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Communicable diseases can be directly spread from one person (or animal) to another. Communicable diseases include norovirus, STIs or the flu. 

If you are traveling to another country, speak with your healthcare provider to determine if you will need to take special precautions against communicable diseases. 

Vaccine Preventable Diseases

Some communicable diseases can be prevented through vaccination. If traveling to other countries, your health care provider may recommend you receive certain vaccines based on the common communicable diseases in another country. 

 Colds, Flu and COVID-19

The common cold, influenza (flu) and COVID-19 are caused by viruses. Antibiotics do not help viruses but if you develop an infection, such as pneumonia, you may need antibiotics to treat the infection.  Many colds can be treated with over-the-counter medication, rest, and hydration. If you think you have the flu or COVID-19, consider seeing your doctor so you can start antivirals. Antivirals typically need to be taken within 72 hours of symptom onset and can help lessen the symptoms. If you have a cold, flu or COVID-19, stay home and take precautions to avoid spreading the illness to others. 

Common Cold

Foodborne Illness

Foodborne illness can spread from direct person-to-person and through contact with objects. Some foodborne illnesses require antibiotics to treat, and you may need to be hospitalized for severe illness. However, foodborne illnesses can sometimes be treated at home. If treating a foodborne illness at home, be alert for dehydration and go to the hospital if you are becoming dehydrated. Young children and seniors are most at risk for dehydration. Foodborne illnesses are extremely contagious, so please stay home while you are sick. 


More information about foodborne illnesses from the CDC

Fungal Infection

Although most fungi are harmless, some can cause illness. Some infections can be treated with over-the-counter medications while many require prescription treatment or hospitalization.  People with a weakened immune system are at higher risk of getting a fungal infection. 

Learn more about candidiasis (yeast infections and thrush)

More information about fungal disease from CDC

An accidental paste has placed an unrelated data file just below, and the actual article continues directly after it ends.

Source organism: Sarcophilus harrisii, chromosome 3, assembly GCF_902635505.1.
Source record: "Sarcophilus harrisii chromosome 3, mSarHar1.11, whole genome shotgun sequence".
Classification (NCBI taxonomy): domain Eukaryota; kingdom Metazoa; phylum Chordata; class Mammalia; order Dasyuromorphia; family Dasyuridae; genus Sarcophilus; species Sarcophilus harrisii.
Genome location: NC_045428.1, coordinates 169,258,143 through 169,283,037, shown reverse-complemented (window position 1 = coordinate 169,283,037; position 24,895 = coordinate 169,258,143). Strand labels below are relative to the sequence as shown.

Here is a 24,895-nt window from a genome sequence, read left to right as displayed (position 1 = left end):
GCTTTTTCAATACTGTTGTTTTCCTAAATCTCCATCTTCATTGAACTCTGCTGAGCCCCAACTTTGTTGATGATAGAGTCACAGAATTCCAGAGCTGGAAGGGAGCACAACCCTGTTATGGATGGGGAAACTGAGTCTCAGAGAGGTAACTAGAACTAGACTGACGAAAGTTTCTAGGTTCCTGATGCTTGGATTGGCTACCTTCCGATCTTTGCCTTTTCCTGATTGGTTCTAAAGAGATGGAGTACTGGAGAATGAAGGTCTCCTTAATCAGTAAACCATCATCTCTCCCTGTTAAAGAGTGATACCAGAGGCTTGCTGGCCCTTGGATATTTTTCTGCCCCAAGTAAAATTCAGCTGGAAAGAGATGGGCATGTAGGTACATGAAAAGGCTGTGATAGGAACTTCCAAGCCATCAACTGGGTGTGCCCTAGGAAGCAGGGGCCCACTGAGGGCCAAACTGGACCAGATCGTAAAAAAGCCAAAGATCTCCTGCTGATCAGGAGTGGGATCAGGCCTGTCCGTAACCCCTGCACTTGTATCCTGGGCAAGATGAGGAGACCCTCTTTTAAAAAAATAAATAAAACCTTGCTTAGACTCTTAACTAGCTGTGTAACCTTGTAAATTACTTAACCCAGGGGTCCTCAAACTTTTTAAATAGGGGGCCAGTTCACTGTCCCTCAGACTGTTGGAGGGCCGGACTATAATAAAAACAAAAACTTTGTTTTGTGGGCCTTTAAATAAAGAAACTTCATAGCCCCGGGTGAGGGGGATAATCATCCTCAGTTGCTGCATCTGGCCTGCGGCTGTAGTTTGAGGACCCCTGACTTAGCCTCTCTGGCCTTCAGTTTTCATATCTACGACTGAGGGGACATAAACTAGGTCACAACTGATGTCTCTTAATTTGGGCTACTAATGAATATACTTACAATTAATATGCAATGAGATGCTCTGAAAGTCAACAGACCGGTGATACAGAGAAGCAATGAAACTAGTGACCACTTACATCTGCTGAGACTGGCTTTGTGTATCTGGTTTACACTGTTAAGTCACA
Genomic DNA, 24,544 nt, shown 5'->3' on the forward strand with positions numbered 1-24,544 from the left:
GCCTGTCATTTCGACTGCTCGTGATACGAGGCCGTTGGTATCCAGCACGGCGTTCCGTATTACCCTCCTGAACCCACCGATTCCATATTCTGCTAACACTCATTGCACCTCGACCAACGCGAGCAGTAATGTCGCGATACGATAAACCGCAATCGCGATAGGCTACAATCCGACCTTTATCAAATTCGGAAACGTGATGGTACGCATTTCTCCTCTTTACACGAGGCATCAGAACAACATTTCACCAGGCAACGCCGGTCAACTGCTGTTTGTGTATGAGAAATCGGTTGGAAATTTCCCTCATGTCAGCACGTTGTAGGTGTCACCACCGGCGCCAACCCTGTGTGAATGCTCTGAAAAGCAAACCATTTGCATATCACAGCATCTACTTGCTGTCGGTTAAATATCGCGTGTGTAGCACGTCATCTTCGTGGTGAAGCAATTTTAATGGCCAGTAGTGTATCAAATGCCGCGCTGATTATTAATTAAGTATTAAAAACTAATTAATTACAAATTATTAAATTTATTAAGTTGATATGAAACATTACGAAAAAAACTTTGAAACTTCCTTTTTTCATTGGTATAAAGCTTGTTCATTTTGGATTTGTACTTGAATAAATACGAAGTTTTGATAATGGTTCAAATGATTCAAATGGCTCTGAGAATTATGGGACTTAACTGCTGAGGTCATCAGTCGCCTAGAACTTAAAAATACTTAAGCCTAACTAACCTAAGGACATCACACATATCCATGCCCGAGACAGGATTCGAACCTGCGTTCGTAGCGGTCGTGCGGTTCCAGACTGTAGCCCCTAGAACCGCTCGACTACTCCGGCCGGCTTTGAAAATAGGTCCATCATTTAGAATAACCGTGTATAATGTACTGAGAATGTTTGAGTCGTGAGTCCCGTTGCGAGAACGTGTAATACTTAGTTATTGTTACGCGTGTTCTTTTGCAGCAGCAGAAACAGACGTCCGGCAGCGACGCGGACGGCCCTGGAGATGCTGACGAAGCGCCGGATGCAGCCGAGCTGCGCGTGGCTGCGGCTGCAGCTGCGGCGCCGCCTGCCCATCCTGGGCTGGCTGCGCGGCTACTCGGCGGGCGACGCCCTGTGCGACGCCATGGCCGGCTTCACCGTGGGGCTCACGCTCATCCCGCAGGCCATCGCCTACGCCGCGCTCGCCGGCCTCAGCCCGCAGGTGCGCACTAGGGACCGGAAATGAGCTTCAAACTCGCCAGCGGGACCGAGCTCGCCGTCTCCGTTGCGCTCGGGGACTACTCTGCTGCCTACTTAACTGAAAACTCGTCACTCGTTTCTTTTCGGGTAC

HIV and Sexually Transmitted Infections (STIs) can be spread through sexual contact. You can also be exposed to HIV and some STIs through blood, sharing needles or from mother to baby during birth. Some STIs can be cured while others cannot. Although HIV cannot be cured, there are treatments available to manage symptoms and avoid spreading HIV to others. You should always contact your healthcare provider if you suspect you have been exposed to any STI. Abstinence or using condoms are the best ways to prevent the spread of HIV and STIs. 

Sexually Transmitted Infections


Hepatitis is caused by a virus. Some strains of hepatitis can be prevented by a vaccine while others cannot. Chronic hepatitis can lead to liver failure and liver cancer. Hepatitis may not cause symptoms at first and getting testing might be the only way to know if you have hepatitis. Some hepatitis viruses will go away without treatment or can be treated easily. Vaccination for hepatitis A and hepatitis B provide strong protection against those viruses. Hepatitis C, D and E do not have a vaccine that can prevent against those viruses. 

Learn more about hepatitis


Most children will have RSV before their 2nd birthday. Older kids and adults can also get RSV but children make up the majority of RSV cases.  Many RSV infections resolve on their own and can be treated at home. Hospitalization may be required for severe illness. RSV is very contagious. Keep your child home from school and daycare until they are feeling better. 


Tuberculosis (TB)

Tuberculosis is common in many parts of the world. There is a vaccine for TB but it is not often used in the United States. TB cases do happen in the United States but they are relatively rare. The TB vaccine is given to infants and young children in counties where TB is more common. TB is spread through the air, such as being close to someone infected when they are coughing, sneezing or singing.  If you will be traveling out of the country, speak with your healthcare provider about any precautions you should take for TB or if you should be tested upon return.  TB can be treated, and it can take up to 12 months of treatment. 

Learn more about TB from the CDC


Zoonotic diseases are spread from an animal to a human. If you are traveling out of the country speak with your healthcare provider about precautions you should take while traveling to protect against zoonotic diseases. Zoonotic diseases can be spread through direct contact such as the body fluids of an infected animal; indirect contact such as chicken coops; vector-borne such as mosquitos; foodborne such as undercooked meat or waterborne through contact with contaminated water. 

West Nile Virus

Learn more about zoonotic diseases from the CDC